Why You Should Read Real Books To Your Children
In an age of iPads and Kindles, it's more important than ever to read actual books to our kids.
In an age of Kindles and iPads, sometimes it’s difficult to lay your hands on a real, live book. You remember, the kind with paper and a spine and that smells so good when you crack it open?
Though screens are the entertainment du jour for even our youngest generation, it might be time to retire some of the gadgets for a plain old book with a good story. In a recent column from The New York Times, pediatrician Perri Klass, M.D. explains exactly why those real-live books are so important for children.
First of all, Klass explains, the most important part about reading a book to your very young child is that it necessitates closeness and engagement. Aside from the fact that you can allow your teething newborn to gum a cardboard book (not so much an iPad), a parent will also be the one to make that story come to life.
On top of that, there has been a lot of work done in examining the science behind how electronic media affects children’s brains, learning styles and habits. A 2014 review of a number of studies on electronic storybooks gave good insights into the way these screens might help—or hurt—early learning.
For example, children with language delays or learning disabilities can benefit significantly from features in electronic books that “reinforce the connection between image and word.” That being said, extra features and in-book games may cause “cognitive overload,” which detracts from learning. And, most of all, researchers were concerned that screen time might cut into parent-child time.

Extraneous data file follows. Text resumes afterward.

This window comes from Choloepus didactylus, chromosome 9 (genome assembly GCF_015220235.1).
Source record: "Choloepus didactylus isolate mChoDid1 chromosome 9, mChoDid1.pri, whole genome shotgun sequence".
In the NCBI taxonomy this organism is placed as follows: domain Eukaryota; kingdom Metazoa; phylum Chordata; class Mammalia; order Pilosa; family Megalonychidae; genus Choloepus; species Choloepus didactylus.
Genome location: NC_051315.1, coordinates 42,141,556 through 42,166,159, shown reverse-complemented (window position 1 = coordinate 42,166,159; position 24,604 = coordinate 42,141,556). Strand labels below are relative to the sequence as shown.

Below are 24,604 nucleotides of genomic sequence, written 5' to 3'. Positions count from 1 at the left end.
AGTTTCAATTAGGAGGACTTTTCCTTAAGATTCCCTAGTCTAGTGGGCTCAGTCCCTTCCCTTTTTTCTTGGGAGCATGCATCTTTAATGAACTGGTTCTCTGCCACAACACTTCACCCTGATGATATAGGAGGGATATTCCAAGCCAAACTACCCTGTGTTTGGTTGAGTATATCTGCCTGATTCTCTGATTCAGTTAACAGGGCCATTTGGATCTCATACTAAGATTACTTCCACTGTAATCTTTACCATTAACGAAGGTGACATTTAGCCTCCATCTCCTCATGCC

According to Dr. Jenny Radesky, a developmental behavioral pediatrician and assistant professor of pediatrics at the University of Michigan at Ann Arbor, young children learn better when an adult is a part of the process.
“[Preschool children] learn better when there are not distracting digital elements, especially when those elements are not relevant to the story line or the learning purpose,” she said in an interview with Klass.
On the other hand, reading (or being read to) encourages a number of mental growth opportunities. Instead of seeing the pictures, a child has to imagine for his or herself what the dragon might look like. Brain imaging has suggested that listening to stories “evokes visual images in children’s brains.” Those visual images are far stronger if children are read to on a frequent basis.
On top of that, Dr. Radesky points out, reading with a parent can encourage a deeper understanding of the story that an electronic reader can’t facilitate. A parent can draw comparisons to daily life while reading a story, further deepening a child’s experience in connecting with the story.
And not to be discounted is the benefit a parent receives from reading with a child. This is an opportunity for both physical closeness but also learning together, which isn’t something you can get from a gadget.
So should you throw away your iPad or e-reader? Not necessarily. But recognize that real, paper books are hugely important for creating a world inside your child’s brain that no one else can touch. As author Alice Hoffman said, “books may well be the only true magic.”